Employees Who Refused To Cooperate in Criminal Investigation Were Fired for ‘Cause’ and Not Entitled To Benefits

On June 16, 2016, the Second Circuit ruled that Employees who refused to answer questions after they were named in a criminal investigation that also implicated their employer, Marsh & McLennan Companies, had been fired for “cause” and were therefore not entitled to employment benefits.

The case arose out of an investigation in April 2004, in which the New York Attorney General investigated “contingent commission” arrangements by which insurance brokers steered clients to certain insurance companies. As part of Marsh & McLennan’s internal investigation, two executives, William W. Gilman and Edward J. McNenney Jr., were interviewed by a law firm retained to look at the commission payments. Several months later, the employer’s counsel asked them to sit for further interviews and warned them that failure to cooperate would result in termination. Both men refused to submit to additional questioning and were fired immediately thereafter. Although the company asserted that the employees were fired for cause, Gilman and McNenney filed suit for lost benefits, alleging violations of the Employee Retirement Income Security Act (ERISA) and breach of contract.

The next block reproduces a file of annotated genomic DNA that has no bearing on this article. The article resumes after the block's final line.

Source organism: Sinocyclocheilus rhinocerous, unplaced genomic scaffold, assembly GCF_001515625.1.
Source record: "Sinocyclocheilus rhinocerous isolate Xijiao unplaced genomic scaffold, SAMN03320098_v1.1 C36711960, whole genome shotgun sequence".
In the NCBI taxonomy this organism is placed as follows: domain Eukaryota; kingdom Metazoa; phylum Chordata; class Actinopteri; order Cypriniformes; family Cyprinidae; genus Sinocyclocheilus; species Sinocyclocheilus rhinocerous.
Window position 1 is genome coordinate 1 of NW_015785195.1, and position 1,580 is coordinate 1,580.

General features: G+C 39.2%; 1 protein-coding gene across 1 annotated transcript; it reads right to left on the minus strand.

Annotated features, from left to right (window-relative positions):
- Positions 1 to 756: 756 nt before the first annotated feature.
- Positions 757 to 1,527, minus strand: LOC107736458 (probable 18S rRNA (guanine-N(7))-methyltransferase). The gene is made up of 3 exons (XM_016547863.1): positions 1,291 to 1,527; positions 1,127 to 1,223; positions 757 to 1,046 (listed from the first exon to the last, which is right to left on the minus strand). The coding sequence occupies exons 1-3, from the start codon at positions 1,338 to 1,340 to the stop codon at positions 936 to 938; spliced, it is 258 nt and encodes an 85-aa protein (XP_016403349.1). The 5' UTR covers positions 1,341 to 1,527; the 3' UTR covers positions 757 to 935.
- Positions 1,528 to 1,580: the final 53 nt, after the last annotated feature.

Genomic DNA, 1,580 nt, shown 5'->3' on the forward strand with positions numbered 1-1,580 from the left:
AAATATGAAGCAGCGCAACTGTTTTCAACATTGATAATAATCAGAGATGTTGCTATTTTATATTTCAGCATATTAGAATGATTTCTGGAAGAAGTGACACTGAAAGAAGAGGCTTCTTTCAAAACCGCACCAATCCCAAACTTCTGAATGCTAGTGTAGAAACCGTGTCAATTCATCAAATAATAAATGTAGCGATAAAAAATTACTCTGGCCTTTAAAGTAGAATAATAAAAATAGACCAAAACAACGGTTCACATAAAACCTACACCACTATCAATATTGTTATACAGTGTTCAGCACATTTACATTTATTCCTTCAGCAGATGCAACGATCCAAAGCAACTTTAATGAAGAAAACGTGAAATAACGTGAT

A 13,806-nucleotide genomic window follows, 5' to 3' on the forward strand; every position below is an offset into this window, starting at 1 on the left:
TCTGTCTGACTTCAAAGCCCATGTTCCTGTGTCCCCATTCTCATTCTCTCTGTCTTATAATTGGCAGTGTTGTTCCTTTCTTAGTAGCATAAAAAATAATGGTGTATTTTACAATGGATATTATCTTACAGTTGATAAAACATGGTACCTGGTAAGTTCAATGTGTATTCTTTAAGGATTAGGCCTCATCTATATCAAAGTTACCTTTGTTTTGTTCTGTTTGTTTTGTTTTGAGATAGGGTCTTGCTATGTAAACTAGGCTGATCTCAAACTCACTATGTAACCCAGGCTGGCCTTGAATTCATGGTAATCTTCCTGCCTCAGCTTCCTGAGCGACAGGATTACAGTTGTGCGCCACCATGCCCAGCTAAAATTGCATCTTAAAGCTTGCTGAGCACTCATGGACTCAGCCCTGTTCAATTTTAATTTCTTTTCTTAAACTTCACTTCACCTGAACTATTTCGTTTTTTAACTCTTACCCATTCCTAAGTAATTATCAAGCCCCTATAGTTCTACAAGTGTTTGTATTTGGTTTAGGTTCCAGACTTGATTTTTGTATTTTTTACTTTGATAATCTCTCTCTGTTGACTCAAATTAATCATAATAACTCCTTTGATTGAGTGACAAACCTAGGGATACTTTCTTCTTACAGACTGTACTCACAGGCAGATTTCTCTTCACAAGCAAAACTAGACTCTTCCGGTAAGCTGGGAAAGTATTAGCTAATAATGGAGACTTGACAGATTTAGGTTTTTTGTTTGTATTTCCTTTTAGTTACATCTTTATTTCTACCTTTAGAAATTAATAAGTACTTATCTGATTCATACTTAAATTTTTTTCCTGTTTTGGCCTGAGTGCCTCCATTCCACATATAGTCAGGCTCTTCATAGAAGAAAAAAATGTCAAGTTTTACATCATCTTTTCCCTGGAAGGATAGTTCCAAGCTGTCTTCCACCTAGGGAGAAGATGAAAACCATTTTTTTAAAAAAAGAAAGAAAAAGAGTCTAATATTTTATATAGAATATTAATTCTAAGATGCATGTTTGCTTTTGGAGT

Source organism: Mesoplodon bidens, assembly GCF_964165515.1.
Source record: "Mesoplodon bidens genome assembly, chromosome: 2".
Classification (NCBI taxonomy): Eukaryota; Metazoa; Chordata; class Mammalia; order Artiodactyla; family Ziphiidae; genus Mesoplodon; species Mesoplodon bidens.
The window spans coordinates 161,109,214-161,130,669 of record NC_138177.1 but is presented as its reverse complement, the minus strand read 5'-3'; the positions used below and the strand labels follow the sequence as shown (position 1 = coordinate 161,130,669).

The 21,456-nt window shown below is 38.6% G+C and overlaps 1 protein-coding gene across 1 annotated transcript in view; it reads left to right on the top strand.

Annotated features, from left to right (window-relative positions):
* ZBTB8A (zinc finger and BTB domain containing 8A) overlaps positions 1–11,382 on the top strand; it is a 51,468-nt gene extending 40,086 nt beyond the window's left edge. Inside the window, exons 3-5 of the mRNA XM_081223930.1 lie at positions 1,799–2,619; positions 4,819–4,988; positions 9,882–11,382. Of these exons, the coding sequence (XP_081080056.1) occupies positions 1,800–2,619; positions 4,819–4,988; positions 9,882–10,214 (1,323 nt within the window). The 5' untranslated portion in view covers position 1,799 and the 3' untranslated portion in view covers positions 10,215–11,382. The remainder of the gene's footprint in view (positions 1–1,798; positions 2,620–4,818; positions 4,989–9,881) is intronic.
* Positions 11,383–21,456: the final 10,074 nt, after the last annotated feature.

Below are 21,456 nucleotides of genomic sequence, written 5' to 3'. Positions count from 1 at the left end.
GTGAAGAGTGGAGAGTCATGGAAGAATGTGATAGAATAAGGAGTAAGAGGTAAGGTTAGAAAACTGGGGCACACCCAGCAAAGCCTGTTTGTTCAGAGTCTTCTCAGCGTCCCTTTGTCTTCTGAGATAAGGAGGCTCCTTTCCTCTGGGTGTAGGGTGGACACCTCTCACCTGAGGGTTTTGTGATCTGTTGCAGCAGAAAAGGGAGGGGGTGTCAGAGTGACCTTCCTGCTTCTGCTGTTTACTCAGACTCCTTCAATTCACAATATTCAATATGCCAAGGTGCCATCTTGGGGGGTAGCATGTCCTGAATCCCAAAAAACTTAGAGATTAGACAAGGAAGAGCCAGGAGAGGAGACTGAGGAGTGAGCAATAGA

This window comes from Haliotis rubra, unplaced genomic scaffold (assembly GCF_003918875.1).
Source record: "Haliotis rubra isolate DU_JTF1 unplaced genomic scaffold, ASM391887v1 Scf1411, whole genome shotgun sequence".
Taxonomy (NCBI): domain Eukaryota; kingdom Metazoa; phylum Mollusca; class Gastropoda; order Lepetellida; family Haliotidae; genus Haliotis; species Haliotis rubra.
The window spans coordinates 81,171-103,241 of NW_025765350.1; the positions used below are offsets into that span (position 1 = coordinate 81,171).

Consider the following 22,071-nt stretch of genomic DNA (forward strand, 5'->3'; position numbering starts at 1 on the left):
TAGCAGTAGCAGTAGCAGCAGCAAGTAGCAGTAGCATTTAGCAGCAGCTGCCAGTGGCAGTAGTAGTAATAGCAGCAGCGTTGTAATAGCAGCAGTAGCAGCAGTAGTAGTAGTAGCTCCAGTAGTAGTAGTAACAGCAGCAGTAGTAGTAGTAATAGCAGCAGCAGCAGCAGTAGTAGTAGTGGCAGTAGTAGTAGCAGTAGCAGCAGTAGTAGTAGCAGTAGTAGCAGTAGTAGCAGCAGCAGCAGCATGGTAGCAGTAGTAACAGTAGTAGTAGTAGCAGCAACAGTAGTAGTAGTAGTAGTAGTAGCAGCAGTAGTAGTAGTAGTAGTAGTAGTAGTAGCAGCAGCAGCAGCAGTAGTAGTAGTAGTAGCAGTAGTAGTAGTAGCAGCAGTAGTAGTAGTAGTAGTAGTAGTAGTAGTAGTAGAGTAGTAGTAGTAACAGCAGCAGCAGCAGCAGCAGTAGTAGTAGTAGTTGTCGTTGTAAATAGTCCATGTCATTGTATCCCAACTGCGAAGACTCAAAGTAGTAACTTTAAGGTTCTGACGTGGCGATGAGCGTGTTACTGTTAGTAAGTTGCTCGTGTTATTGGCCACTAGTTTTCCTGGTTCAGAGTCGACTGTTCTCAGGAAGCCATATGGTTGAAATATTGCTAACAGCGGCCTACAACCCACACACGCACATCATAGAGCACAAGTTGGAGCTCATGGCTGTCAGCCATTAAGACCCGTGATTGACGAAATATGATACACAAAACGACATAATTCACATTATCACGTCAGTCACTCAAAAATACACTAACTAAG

The Second Circuit found it reasonable, under the circumstances, for the employer to demand that the employees submit to interviews during the internal investigation. Further, the Court decided that there was no violation of their employment contracts when they were fired for refusing to partake in the interviews.

Read more in the New York Times article, http://www.nytimes.com/2016/06/21/business/dealbook/message-to-workers-u...